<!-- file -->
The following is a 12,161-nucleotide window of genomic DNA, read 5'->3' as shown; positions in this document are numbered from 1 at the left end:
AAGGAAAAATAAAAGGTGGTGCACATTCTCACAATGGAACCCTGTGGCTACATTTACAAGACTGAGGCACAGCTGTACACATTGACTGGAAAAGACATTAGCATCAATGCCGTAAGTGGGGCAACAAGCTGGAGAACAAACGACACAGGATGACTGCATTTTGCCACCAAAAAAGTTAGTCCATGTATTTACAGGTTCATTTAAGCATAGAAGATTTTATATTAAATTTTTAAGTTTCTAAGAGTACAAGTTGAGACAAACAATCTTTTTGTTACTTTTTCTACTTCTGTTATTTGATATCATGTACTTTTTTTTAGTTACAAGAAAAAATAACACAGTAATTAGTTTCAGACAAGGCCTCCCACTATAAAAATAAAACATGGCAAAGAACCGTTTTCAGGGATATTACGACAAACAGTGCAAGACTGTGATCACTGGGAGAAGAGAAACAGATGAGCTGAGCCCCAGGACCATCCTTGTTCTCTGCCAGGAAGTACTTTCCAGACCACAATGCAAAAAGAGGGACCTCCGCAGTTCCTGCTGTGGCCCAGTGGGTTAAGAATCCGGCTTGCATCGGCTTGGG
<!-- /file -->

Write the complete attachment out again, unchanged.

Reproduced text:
The following is a 12,161-nucleotide window of genomic DNA, read 5'->3' as shown; positions in this document are numbered from 1 at the left end:
AAGGAAAAATAAAAGGTGGTGCACATTCTCACAATGGAACCCTGTGGCTACATTTACAAGACTGAGGCACAGCTGTACACATTGACTGGAAAAGACATTAGCATCAATGCCGTAAGTGGGGCAACAAGCTGGAGAACAAACGACACAGGATGACTGCATTTTGCCACCAAAAAAGTTAGTCCATGTATTTACAGGTTCATTTAAGCATAGAAGATTTTATATTAAATTTTTAAGTTTCTAAGAGTACAAGTTGAGACAAACAATCTTTTTGTTACTTTTTCTACTTCTGTTATTTGATATCATGTACTTTTTTTTAGTTACAAGAAAAAATAACACAGTAATTAGTTTCAGACAAGGCCTCCCACTATAAAAATAAAACATGGCAAAGAACCGTTTTCAGGGATATTACGACAAACAGTGCAAGACTGTGATCACTGGGAGAAGAGAAACAGATGAGCTGAGCCCCAGGACCATCCTTGTTCTCTGCCAGGAAGTACTTTCCAGACCACAATGCAAAAAGAGGGACCTCCGCAGTTCCTGCTGTGGCCCAGTGGGTTAAGAATCCGGCTTGCATCGGCTTGGG